Interviews with those sample slingers you meet at the supermarket are transformed into a rotoscoped piece (live action overlaid with animation) colored as a pop art fantasy.

• "Pan With Us"
There are echoes of Stan Brakhage in this poetic homage to the Greek god and how nature sneaks into urban landscapes. This stop motion short is intriguing because artist David Russo literally shows his hands manipulating the objects in the shots, making the artifice seem organic.

• "Ward 13"
Most animated shorts fall into two categories: goofy joke or pretentious art piece. Either way, short cartoons are often about the punchline. While that can be said of much of The Animation Show, some pieces play against type and take advantage of every moment of screen time they get. Peter Cornwell's clay animated "Ward 13" is fun because it is a horror film with touches of dry humor. High production values (including a marvelously edited fight sequence and a 90 piece orchestra) help too. Sam Raimi is apparently a fan—and "Ward 13" does have the tone of one of his movies.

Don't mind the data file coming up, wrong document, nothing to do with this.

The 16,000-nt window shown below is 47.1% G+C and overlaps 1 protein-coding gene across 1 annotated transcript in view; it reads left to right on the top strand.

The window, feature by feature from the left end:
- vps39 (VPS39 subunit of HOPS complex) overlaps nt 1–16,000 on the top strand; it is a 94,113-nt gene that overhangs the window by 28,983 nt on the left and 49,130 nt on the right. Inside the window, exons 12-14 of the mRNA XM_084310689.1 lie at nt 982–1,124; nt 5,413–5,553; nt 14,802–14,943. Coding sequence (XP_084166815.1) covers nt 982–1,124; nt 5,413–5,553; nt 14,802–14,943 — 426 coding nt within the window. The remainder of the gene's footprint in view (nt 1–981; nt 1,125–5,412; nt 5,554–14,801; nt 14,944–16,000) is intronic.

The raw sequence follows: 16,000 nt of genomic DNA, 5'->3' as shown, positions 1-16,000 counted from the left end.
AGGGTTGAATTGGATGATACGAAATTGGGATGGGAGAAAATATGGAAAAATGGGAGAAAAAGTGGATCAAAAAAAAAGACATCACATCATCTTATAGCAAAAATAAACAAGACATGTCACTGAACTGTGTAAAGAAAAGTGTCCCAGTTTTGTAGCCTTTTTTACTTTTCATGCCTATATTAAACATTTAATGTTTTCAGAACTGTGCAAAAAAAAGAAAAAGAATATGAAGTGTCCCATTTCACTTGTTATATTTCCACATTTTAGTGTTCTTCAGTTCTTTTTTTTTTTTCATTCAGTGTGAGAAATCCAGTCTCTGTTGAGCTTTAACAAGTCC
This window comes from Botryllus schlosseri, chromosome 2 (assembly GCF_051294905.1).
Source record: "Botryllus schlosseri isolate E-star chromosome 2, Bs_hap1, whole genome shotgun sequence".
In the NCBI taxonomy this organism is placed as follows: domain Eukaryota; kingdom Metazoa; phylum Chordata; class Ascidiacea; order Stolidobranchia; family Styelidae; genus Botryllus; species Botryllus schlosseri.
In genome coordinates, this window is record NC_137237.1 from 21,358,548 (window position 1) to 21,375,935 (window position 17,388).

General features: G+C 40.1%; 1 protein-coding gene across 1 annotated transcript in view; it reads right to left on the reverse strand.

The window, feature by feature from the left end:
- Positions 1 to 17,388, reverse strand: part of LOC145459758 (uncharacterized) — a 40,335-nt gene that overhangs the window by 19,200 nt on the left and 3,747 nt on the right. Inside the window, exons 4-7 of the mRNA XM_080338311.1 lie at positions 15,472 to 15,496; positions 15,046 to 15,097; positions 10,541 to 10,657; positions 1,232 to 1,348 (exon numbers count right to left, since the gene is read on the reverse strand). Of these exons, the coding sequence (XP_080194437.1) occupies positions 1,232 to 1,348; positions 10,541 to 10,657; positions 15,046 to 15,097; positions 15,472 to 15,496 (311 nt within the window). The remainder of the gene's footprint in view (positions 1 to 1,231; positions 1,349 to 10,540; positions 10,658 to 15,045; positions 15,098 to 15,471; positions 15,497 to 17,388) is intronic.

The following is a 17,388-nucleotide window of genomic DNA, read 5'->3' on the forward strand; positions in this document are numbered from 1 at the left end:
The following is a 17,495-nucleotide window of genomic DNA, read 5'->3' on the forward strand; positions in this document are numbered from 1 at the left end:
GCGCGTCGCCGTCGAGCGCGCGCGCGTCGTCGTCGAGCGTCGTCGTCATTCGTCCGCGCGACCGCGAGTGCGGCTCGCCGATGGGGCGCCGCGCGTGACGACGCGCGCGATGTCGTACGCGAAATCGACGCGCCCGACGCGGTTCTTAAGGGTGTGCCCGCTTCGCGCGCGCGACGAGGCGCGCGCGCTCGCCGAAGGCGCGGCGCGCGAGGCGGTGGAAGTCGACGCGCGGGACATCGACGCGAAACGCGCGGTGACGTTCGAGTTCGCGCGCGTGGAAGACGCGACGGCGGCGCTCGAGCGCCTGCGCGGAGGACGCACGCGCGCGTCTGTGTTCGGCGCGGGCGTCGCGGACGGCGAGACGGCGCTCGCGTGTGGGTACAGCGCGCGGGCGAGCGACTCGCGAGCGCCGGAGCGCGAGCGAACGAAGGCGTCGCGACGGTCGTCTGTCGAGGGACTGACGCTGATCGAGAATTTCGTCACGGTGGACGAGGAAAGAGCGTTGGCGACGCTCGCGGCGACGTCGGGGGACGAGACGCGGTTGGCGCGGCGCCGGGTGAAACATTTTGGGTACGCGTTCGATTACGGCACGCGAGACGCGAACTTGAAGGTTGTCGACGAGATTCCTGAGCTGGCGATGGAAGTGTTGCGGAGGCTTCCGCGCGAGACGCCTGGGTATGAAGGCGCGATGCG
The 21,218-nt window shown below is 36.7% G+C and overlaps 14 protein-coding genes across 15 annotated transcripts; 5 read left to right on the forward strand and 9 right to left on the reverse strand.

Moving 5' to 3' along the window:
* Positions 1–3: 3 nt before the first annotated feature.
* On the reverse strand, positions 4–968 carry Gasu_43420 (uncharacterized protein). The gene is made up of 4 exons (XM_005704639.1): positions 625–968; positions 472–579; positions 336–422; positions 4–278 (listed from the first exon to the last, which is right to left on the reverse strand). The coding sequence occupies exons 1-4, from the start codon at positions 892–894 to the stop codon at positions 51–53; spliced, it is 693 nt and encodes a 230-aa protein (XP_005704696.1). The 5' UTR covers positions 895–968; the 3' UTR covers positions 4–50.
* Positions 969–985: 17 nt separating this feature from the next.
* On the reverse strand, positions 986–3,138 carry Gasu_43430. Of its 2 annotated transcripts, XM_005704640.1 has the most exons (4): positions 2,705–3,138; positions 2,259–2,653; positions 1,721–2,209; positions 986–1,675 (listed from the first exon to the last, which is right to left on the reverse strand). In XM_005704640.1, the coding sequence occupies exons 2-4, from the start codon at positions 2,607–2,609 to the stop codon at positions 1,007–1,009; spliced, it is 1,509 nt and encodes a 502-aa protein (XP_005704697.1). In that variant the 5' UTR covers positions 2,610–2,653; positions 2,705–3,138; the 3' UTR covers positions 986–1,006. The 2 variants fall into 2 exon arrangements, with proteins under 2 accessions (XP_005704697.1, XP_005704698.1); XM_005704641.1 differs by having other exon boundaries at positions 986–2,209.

• "When the Day Breaks"
The abrupt tragedies and small joys of daily life are played out through delicate pastel coloring rotoscoped over live footage. Another National Film Board production, this film is distinguished by its skillful use of closeups.

• "The Meaning of Life"
You would think a title like this would lead into a pretentious, self-absorbed cartoon. But this is festival boss Don Hertzfeldt, who once again shows his uncanny ability to hit profound notes warmly wrapped in inspired absurdity. He is funny and frightening at once, and nobody working today makes each new cartoon pay off with such original wit and experimental verve as he does. His ability to give stick figures such a range of emotion with offhand gestures makes him heir to George Herriman and Charles Schulz. "The Meaning of Life" is not as balls-out funny (nor as terrifying in its climax) as "Rejected," but its humor is a necessary bulwark against its sense of existential despair.